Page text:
There may be a single caecum (crossopterygians, Ammodytes amongst Teleosts) or there may be nearly two hundred (mackerel).
Say, John, couldn't you subpoena a school of mackerel for me?
At such times the mackerel resemble famished wolves, snapping and crowding for the bait, rather than harmless fishes.
The piece de resistance of the dinner was, in this instance, to be a mackerel.
By nine o'clock Leopold was fast asleep, for he and Stumpy had arranged to try the mackerel again the next morning.
Oh, I hope there wan't any bones in that mackerel Heman's cat got away with.
The mackerel brigade have got their new uniforms, and they are not the martial garments it would do to get fat in.
If you'd told him he'd been swallowed by a mackerel he wouldn't have said no.
The mackerel were there in their hundreds—in their thousands.
Its occupant had just departed for a week's cruise as mate of a mackerel schooner.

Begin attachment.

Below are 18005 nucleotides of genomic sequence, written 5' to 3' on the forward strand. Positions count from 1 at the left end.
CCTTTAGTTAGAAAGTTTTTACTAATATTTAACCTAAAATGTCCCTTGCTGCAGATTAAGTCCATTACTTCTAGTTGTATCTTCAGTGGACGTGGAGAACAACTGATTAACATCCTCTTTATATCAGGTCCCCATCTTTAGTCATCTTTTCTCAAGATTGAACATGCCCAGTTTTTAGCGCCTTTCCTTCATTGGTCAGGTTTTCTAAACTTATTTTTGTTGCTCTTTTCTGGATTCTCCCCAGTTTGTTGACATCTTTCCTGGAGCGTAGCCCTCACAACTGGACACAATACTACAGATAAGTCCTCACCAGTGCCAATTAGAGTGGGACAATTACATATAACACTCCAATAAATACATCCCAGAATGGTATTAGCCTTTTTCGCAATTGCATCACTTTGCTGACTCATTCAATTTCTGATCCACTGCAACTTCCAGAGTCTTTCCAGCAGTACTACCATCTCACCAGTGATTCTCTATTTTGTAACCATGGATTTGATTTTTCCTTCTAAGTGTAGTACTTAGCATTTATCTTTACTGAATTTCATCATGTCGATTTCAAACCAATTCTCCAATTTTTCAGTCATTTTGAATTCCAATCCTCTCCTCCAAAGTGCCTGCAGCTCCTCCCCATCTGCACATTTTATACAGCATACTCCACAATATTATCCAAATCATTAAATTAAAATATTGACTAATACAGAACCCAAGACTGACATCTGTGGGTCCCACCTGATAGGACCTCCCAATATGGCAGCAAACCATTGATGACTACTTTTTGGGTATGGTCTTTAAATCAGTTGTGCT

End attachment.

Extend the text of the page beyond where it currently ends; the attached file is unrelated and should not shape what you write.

edible fish, c.1300, from Old French maquerel "mackerel" (Modern French maquereau), of unknown origin but apparently identical with Old French maquerel "pimp, procurer, broker, agent, intermediary," a word from a Germanic source (cf. Middle Dutch makelaer "broker," from Old Frisian mek "marriage," from maken "to make"). The connection is obscure, but medieval people had imaginative notions about the erotic habits of beasts. The fish approach the shore in shoals in summertime to spawn. Exclamation holy mackerel is attested from 1876.